"The Transatlantic Moonstone: Part VI"
The Moonstone by Wilkie Collins is fascinating because of the way that the story has been used to explore cultural and social context both internally, and externally. Although it could be assumed that Collins had complete control of his narrative, the serial and transatlantic nature of his novel ensured that there was, and is a level of interpretation that he could not regulate.
In Katie Lanning’s article, “2011 VanArsdel Prize Essay Tessellating Texts: Reading The Moonstone in All the Year Round”, Lanning suggests that in the context of All the Year Round, Collins uses Betteredge’s emotional attachment to Robinson Crusoe to create a need, and then embodies the language of commerce to sell the book as a “healing” commodity (2). She also states that “Collins refers to himself as a ‘saleable commodity’ “, and that he understands “his occupation as profitable” (4). However, in view of the variant transatlantic contexts of his serialized article, it is doubtful that Collins could have inserted a large amount of commercial advertisement that was purely of his own devise.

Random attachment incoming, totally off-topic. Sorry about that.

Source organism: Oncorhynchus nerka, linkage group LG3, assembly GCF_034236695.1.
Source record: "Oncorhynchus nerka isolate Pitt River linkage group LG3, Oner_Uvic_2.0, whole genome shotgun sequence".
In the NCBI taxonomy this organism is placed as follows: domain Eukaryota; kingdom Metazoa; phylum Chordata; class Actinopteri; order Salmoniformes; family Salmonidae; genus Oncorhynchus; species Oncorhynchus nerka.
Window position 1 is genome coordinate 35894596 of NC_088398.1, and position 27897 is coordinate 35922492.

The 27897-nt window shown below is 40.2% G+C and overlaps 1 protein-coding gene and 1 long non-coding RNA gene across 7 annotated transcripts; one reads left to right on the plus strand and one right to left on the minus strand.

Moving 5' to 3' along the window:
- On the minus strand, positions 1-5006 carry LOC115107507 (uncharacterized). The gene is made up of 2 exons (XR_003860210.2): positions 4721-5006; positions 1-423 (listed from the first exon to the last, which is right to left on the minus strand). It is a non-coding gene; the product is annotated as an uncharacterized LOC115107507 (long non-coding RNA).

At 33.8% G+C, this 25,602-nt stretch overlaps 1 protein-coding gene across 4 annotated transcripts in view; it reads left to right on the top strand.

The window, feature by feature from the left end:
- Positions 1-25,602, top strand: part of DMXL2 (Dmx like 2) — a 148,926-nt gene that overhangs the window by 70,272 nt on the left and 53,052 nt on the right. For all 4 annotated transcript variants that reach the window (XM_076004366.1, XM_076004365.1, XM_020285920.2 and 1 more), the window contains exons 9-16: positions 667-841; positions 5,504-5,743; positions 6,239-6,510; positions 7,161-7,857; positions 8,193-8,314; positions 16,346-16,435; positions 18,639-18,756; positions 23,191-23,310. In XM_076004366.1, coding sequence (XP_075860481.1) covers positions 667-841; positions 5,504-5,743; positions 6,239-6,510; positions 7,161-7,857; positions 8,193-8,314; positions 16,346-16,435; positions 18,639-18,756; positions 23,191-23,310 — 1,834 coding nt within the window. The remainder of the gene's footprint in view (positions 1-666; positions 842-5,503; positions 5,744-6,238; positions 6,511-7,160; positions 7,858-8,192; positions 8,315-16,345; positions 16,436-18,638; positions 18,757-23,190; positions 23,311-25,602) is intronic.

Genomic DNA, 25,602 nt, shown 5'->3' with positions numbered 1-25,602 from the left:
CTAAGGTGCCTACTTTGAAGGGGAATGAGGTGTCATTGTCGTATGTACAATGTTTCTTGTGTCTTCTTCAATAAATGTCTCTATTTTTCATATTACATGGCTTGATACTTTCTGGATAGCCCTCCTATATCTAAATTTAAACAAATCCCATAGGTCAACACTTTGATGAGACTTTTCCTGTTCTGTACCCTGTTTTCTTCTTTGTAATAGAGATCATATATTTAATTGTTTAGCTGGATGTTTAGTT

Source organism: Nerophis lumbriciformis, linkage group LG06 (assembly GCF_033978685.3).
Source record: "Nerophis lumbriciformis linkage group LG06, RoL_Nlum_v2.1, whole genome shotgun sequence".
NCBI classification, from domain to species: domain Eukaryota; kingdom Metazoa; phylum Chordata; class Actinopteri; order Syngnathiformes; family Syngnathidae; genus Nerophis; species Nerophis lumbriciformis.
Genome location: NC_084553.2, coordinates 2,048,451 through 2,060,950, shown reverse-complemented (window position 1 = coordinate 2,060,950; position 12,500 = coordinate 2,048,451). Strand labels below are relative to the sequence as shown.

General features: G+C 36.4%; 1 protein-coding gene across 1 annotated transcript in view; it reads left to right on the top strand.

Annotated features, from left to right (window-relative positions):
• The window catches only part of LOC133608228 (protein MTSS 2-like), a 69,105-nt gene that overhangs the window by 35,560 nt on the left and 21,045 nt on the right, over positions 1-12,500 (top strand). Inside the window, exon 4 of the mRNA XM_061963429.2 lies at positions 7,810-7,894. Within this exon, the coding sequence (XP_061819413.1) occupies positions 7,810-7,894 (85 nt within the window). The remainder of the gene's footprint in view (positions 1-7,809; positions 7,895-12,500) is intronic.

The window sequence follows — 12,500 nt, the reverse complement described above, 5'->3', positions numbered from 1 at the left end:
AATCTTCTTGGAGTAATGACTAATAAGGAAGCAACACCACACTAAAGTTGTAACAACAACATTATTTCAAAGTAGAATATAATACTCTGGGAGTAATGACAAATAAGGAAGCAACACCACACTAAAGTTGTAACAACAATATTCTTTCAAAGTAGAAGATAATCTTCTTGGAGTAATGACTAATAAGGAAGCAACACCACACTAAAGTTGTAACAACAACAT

Both Harper’s Weekly and All the Year Round are careful to note the permission granted by the author to copy out the original text. However, the mercenary and commercial focus of Harper’s Weekly contrasts strongly with the more literary and creative emphasis of All the Year Round. Within these contexts, the story becomes less of an accurate authorial representation, and more of a purely cultural artifact to be manipulated and crafted by values that far exceed the author’s own writing. The February 8, 1868 edition of Harper’s Weekly is rife with literalism and mercenary emphasis. The bulk of the magazine focuses on facts, rather than fiction, and the overt commercialism of the last page ensures that the reader finishes the paper in a truly wealth-oriented frame of mind. In contrast, the corresponding issue of All the year Round is predominantly stories, with the main commodity manifesting as intellectual creativity rather than economy. These differing values are evident in the articles and stories surrounding the story in both magazines. Since the story is focused on a diamond of great value, this means that the viewers are invited to very different readings of the Moonstone’s importance. Instead of being a pure interaction between author and reader, the object of the Moonstone becomes subject to the values of the cultural view of wealth and commodity.
Lanning, Katie. “2011 VanArsdel Prize Essay Tessellating Texts: Reading The Moonstone in All the Year Round.” Victorian Periodicals Review 45.1 (2012): 1-17. Web.